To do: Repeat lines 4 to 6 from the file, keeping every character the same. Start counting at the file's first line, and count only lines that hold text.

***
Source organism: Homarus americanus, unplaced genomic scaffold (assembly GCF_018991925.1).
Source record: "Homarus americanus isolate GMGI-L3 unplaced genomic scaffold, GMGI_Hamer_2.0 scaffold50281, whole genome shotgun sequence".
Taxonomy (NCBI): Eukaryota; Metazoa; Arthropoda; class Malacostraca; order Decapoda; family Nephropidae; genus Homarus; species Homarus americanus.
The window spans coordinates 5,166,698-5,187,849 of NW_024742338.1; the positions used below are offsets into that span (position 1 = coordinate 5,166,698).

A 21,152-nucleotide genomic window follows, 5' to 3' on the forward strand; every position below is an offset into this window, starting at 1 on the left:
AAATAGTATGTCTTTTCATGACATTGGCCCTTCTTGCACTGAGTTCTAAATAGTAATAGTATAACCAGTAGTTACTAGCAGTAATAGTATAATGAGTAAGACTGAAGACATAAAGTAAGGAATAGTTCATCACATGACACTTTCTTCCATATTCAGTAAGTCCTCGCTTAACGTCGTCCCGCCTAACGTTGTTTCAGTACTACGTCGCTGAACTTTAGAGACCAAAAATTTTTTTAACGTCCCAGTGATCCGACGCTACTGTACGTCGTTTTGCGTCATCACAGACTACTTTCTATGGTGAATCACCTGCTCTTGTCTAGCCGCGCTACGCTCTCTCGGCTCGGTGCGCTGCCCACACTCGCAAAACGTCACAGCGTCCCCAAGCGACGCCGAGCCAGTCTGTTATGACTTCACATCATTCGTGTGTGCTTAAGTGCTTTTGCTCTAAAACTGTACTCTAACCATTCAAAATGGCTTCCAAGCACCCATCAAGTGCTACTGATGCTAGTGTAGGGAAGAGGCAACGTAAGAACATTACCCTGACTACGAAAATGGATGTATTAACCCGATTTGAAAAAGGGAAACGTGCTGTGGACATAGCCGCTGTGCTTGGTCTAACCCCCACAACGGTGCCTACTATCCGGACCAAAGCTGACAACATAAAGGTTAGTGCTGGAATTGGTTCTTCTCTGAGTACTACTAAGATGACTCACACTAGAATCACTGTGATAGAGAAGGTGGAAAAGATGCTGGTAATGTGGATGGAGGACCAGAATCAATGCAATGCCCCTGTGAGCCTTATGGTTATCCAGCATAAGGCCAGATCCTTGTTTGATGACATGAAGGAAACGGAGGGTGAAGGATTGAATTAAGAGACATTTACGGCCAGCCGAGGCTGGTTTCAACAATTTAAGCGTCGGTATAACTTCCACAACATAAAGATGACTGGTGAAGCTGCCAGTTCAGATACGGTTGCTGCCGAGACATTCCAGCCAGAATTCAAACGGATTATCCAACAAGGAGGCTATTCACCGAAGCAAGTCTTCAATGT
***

The window spans coordinates 5,166,698-5,187,849 of NW_024742338.1; the positions used below are offsets into that span (position 1 = coordinate 5,166,698).

A 21,152-nucleotide genomic window follows, 5' to 3' on the forward strand; every position below is an offset into this window, starting at 1 on the left:
AAATAGTATGTCTTTTCATGACATTGGCCCTTCTTGCACTGAGTTCTAAATAGTAATAGTATAACCAGTAGTTACTAGCAGTAATAGTATAATGAGTAAGACTGAAGACATAAAGTAAGGAATAGTTCATCACATGACACTTTCTTCCATATTCAGTAAGTCCTCGCTTAACGTCGTCCCGCCTAACGTTGTTTCAGTACTACGTCGCTGAACTTTAGAGACCAAAAATTTTTTTAACGTCCCAGTGATCCGACGCTACTGTACGTCGTTTTGCGTCATCACAGACTACTTTCTATGGTGAATCACCTGCTCTTGTCTAGCCGCGCTACGCTCTCTCGGCTCGGTGCGCTGCCCACACTCGCAAAACGTCACAGCGTCCCCAAGCGACGCCGAGCCAGTCTGTTATGACTTCACATCATTCGTGTGTGCTTAAGTGCTTTTGCTCTAAAACTGTACTCTAACCATTCAAAATGGCTTCCAAGCACCCATCAAGTGCTACTGATGCTAGTGTAGGGAAGAGGCAACGTAAGAACATTACCCTGACTACGAAAATGGATGTATTAACCCGATTTGAAAAAGGGAAACGTGCTGTGGACATAGCCGCTGTGCTTGGTCTAACCCCCACAACGGTGCCTACTATCCGGACCAAAGCTGACAACATAAAGGTTAGTGCTGGAATTGGTTCTTCTCTGAGTACTACTAAGATGACTCACACTAGAATCACTGTGATAGAGAAGGTGGAAAAGATGCTGGTAATGTGGATGGAGGACCAGAATCAATGCAATGCCCCTGTGAGCCTTATGGTTATCCAGCATAAGGCCAGATCCTTGTTTGATGACATGAAGGAAACGGAGGGTGAAGGATTGAATTAAGAGACATTTACGGCCAGCCGAGGCTGGTTTCAACAATTTAAGCGTCGGTATAACTTCCACAACATAAAGATGACTGGTGAAGCTGCCAGTTCAGATACGGTTGCTGCCGAGACATTCCAGCCAGAATTCAAACGGATTATCCAACAAGGAGGCTATTCACCGAAGCAAGTCTTCAATGT